Notes: Purdue succeeds in limiting Illinois in transition

Mar. 5—CHAMPAIGN — Illinois has burned team after team in transition this season.

Mostly because it has one of the most electric players in the country in those situations. Terrence Shannon Jr. is the latest in the line of "one-man fast break" guards for the Illini.

Purdue held Illinois to just two fast break points on Tuesday night. A key reason the Boilermakers were able to hold a high-scoring Illini offense to 71 points and ultimately leave State Farm Center with a win.

"I think taking care of the basketball and not letting them get as many transition opportunities was the biggest piece of it," Purdue coach Matt Painter said. The Boilermakers finished the game with just eight turnovers.

"Try to keep them off the glass and keep them out of transition and make them earn everything. And not foul (Marcus) Domask. He is such a tough cover. I didn't think we could handle him one-on-one. If he was going to get deep, I wanted to bring Zach and some size."

Illinois fumbled some of the transition opportunities it did get against Purdue. That played a part in the Illini's 12 total turnovers for the game.

"We turned it over every time we had it in transition," Illinois coach Brad Underwood said. "It killed us."


Amani Hansberry played just four minutes against Purdue. The Illinois freshman forward was efficient in his role — namely fouling Zach Edey. Hansberry had four fouls in his limited run.

"You want to make him work," Underwood said of Edey. "Amani is really, really strong. Then you've got to get to a point where, realistically, (Edey's) not a great free throw shooter. You can get one point out of a possession. We had to get them to the bonus. We had to work to try to work to get them closer to shooting free throws if we needed it."


Coleman Hawkins said he was basically playing on one leg in early November. The 6-foot-10 senior forward had just one point in 14 minutes in the season opener against Eastern Illinois, bounced back four night later for a better performance against Oakland and then struggled playing 30 minutes against Marquette.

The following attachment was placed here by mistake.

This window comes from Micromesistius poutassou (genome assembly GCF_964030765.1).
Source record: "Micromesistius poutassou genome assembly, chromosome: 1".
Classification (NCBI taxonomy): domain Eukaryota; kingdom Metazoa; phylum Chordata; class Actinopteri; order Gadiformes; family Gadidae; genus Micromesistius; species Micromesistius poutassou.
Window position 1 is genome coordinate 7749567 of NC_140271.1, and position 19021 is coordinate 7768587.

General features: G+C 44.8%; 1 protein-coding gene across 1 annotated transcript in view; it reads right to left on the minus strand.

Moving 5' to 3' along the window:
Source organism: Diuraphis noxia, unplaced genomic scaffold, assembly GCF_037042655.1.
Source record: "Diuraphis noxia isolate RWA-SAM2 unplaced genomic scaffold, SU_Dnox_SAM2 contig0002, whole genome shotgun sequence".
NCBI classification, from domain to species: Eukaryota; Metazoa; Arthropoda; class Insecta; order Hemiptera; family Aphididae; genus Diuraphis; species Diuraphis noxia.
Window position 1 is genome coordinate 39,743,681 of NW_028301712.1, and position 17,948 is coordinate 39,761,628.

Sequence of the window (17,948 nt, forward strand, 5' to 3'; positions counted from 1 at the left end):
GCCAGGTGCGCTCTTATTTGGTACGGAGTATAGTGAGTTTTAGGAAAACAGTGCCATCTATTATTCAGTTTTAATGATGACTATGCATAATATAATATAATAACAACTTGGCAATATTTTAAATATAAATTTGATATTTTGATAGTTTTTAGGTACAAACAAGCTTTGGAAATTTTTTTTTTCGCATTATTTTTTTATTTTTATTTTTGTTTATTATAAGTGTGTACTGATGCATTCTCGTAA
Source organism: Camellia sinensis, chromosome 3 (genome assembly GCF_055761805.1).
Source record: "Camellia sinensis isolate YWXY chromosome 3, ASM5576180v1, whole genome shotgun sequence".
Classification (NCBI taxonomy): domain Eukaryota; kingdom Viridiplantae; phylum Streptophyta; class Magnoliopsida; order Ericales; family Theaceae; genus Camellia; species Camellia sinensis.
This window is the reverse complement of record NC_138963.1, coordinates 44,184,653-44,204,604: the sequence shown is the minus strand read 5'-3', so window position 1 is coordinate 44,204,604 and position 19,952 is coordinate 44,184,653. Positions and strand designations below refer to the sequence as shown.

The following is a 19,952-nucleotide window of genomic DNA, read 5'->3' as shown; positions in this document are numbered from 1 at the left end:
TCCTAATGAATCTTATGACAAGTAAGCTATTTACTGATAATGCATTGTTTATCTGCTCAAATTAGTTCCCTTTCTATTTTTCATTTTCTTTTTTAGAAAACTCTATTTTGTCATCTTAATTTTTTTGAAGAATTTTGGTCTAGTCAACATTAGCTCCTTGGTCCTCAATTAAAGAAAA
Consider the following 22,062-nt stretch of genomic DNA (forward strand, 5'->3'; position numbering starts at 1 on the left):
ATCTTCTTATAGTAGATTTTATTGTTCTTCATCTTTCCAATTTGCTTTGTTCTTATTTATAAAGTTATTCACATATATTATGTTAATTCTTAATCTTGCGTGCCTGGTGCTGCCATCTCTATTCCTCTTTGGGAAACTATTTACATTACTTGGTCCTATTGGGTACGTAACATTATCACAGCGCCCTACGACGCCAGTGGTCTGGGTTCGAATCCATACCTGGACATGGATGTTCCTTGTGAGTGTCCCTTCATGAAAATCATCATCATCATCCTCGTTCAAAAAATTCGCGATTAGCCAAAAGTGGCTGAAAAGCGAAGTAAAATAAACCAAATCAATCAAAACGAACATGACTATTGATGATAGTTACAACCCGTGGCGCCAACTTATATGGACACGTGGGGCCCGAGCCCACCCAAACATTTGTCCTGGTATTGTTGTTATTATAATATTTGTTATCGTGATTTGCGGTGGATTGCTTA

Hawkins sat the next three games. Illinois didn't need him against Valparaiso, Southern and Western Illinois, and he was able to at least get a handle on the tendinitis plaguing his left knee. He's played every game since, averaging 33 minutes per game, despite his knee not being 100 percent.

"It still bothers me, but I've played through," Hawkins said. "I haven't been able to jump well at all. I've been very limited this year. When I first came back, I felt good, but when you're constantly running and jumping and doing the same movements the stuff kind of catches up to you. So I've kind of been limited defensively."


The success Domask, Quincy Guerrier and Justin Harmon have had in their singular season at Illinois has been a real boost to Underwood's hit rate on graduate transfers.

Mark Alstork was the first and also faced the most challenging circumstances. The former Ball State and Wright State guard played at Illinois in Underwood's first season. The initial stage of the program overhaul ended in a 14-18 season and 11th place finish in the Big Ten. Alstork started every game for the Illini but couldn't recreate what had been a stellar final season at Wright State.

Alfonso Plummer was a hit. The 6-1 sharpshooter averaged a career high 14.6 points in 2021-22 for Illinois and was the perfect floor spacer around All-American center Kofi Cockburn as a 41 percent three-point shooter. The Utah transfer even earned Third Team All-Big Ten honors.

Matthew Mayer fell somewhere in between. Illinois might not have reached last season's NCAA tournament without the Baylor transfer, but he struggled mightily at the end of the regular season and in brief Big Ten and NCAA tournament runs.

The transfer portal will remain a significant part of roster building moving forward. One more offseason with available players looking to use their COVID-19 bonus year of eligibility could lead to more one-and-done additions.

"It's about finding the right people," Underwood said. "It's about not just letting this be a stop for a player. It's about finding the players who want to be a part of Illinois basketball and be a part of something that means as much to them as it does for us as a coaching staff being able to coach them and get them through their last year.

"I think it's important that character piece be utilized. I couldn't be happier with how important it is for these guys to be a part of Illini basketball. I think that's helped them have successful careers — whether it's one year or however long it is."

Domask is leaving Champaign with that experience.

"I felt like everybody kind of took me in like I grew up here my whole life," he said. "I felt the love from everybody here and felt like I was a part of the community."